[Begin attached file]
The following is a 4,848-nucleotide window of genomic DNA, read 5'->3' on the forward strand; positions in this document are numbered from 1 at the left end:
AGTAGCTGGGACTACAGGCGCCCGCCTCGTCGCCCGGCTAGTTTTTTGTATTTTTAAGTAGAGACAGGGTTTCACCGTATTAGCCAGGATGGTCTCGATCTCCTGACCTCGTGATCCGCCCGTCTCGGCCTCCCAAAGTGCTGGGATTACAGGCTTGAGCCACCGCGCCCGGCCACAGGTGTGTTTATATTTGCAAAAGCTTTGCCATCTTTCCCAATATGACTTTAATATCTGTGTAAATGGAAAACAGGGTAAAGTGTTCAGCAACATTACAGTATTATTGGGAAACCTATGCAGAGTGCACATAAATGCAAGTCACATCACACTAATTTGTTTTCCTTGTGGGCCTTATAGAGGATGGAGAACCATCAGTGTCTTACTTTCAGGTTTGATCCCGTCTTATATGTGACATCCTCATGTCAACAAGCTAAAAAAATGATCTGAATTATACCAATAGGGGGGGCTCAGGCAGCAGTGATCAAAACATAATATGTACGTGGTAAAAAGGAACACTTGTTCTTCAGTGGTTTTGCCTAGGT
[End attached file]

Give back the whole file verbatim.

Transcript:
The following is a 4,848-nucleotide window of genomic DNA, read 5'->3' on the forward strand; positions in this document are numbered from 1 at the left end:
AGTAGCTGGGACTACAGGCGCCCGCCTCGTCGCCCGGCTAGTTTTTTGTATTTTTAAGTAGAGACAGGGTTTCACCGTATTAGCCAGGATGGTCTCGATCTCCTGACCTCGTGATCCGCCCGTCTCGGCCTCCCAAAGTGCTGGGATTACAGGCTTGAGCCACCGCGCCCGGCCACAGGTGTGTTTATATTTGCAAAAGCTTTGCCATCTTTCCCAATATGACTTTAATATCTGTGTAAATGGAAAACAGGGTAAAGTGTTCAGCAACATTACAGTATTATTGGGAAACCTATGCAGAGTGCACATAAATGCAAGTCACATCACACTAATTTGTTTTCCTTGTGGGCCTTATAGAGGATGGAGAACCATCAGTGTCTTACTTTCAGGTTTGATCCCGTCTTATATGTGACATCCTCATGTCAACAAGCTAAAAAAATGATCTGAATTATACCAATAGGGGGGGCTCAGGCAGCAGTGATCAAAACATAATATGTACGTGGTAAAAAGGAACACTTGTTCTTCAGTGGTTTTGCCTAGGT